Today I’m featuring another Guest Blogger who provides us with some tips on successful self-service. Stefanie Amini is the Marketing Director and Specialist in Customer Success at WalkMe, the world’s first interactive online guidance system. She is chief writer and editor of IWant It Now, a blog for Customer Service Experts. Follow her @StefWalkMe
3 Ways to Create a Positive Self-Service Customer Experience
How many times have called a company to reach their customer service team and gone around in circles waiting for the right option to come your way? Then, when you finally find the right option, it still isn’t what you wanted. So, what do you and most customers do? Press 0… and then 0… and then 0-0-0-0, until you get through to a real person.
By the time customers in this scenario reach the rep, they are irritated at the rep, as well as frustrated and angry at the company too. This potential negative effect can spread like wild-fire. When a customer is unhappy, they will tell 10 people as studies demonstrate.
Your phone menus and options may be designed to encourage customers to get the right help to avoid this bad customer experience, and have some sort of way out of the endless queue circle techniques, but does your website have it too?
Web menus often consist of FAQ pages, guidance documents, tutorial videos and live chat that attempt to direct the customer to the help they need in a web efficient manner. This doesn’t necessarily guarantee they will get the right help they need – it can potentially lead to dead-end pages that result in frustration. The usual customer web-user wants to find what they need in just three clicks.
If they haven’t found what they need in three clicks, it’s over and they may be looking at your competitor’s site next.
Finding tools and managing customer service through the web in order to make sure the customer gets the right information, allows customers to positively engage the site in minimal time. Allowing customers to self-service can lower costs and make the customer feel in control. Self-service adoption can also increase the brand’s power for the customer.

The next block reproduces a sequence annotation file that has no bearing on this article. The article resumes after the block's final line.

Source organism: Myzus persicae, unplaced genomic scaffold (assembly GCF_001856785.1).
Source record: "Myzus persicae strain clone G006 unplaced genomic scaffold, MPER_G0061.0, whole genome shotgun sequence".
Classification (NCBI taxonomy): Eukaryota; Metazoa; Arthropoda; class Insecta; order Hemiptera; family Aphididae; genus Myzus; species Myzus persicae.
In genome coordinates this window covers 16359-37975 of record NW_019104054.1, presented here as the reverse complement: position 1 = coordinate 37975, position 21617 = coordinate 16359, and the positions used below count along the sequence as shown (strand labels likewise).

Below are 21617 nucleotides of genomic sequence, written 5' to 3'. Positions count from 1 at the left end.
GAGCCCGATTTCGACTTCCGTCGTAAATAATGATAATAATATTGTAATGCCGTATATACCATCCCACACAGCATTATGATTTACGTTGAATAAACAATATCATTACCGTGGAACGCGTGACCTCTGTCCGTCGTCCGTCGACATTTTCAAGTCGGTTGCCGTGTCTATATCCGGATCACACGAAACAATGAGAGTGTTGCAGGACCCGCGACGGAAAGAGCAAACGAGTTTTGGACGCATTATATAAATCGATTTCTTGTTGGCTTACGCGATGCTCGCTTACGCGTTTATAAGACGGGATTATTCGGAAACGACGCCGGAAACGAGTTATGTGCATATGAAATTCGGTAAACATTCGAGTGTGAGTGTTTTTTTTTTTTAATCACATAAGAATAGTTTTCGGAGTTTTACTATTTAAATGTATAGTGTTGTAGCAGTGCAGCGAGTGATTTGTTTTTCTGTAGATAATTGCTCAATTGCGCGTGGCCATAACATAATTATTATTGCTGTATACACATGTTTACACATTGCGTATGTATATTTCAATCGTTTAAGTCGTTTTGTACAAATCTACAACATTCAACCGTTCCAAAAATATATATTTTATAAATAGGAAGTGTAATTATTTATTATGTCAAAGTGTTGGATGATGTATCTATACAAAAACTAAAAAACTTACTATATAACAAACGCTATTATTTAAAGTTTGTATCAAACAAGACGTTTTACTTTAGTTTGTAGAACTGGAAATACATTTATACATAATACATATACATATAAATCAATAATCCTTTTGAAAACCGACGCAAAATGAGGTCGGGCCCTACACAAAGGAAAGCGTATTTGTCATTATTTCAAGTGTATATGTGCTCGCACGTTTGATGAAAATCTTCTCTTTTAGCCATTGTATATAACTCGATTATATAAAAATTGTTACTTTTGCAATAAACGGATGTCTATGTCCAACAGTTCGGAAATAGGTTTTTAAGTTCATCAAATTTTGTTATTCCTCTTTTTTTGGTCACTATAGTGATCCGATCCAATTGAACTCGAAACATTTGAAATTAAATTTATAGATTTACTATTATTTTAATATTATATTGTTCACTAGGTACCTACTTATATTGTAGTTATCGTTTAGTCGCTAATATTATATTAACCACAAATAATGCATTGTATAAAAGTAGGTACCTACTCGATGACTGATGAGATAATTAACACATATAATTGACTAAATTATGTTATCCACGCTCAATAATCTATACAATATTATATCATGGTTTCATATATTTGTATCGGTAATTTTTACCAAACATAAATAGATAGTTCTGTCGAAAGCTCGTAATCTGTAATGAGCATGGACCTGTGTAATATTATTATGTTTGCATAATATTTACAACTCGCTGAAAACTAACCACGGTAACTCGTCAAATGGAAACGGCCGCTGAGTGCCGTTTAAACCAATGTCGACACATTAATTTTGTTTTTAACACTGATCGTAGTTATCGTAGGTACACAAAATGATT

There are ways that you can help create a positive experience within your self-service options:
- Create clear messaging and guidance in your websites menu – Do some market research, and even some focus groups to understand what the customer needs, and how they are asking the questions. It will also help with your SEO efforts.
- Clear menu on the call- Make sure the customer is getting clear and easy guidance to get the support they need. I spoke to a customer representative recently who was with a satellite TV company based in the US. He said that they have an option on their phone menu that customers can select for different languages, however, they don’t have a team of people who receive from the different language route and can communicate in the chosen language. The rep can only offer that someone will call them back to assist. Both parties are frustrated and this drives additional outbound calls as well as a bad customer experience.
- Take a moment to look at your website menu navigation from the eyes of the customer
- Is it easy to use?
- Are you reaching dead ends?
- Does the flow of your website make sense or is it full of jargon that just leads to more user confusion?
These questions are factors that you must consider and can affect (or differentiate between) the creation of a frustrated user or a pleased one.
The bottom line: Make sure to keep your self-service, whether in your phone menus or on your website, focused on making the customer happy and keeping the messages and direction for use clear and simple.
Filed under: Business Process Improvement, Call Center, Communication, Customer Communication, Customer Experience, Customer Service, Proactive Customer Service, Web Based Self Service Tagged: | Business Processes, Call Center, Call centre, Communication, customer experience, Customer Management, Customer satisfaction, Customer Service, Self-service, Web Based Self-Service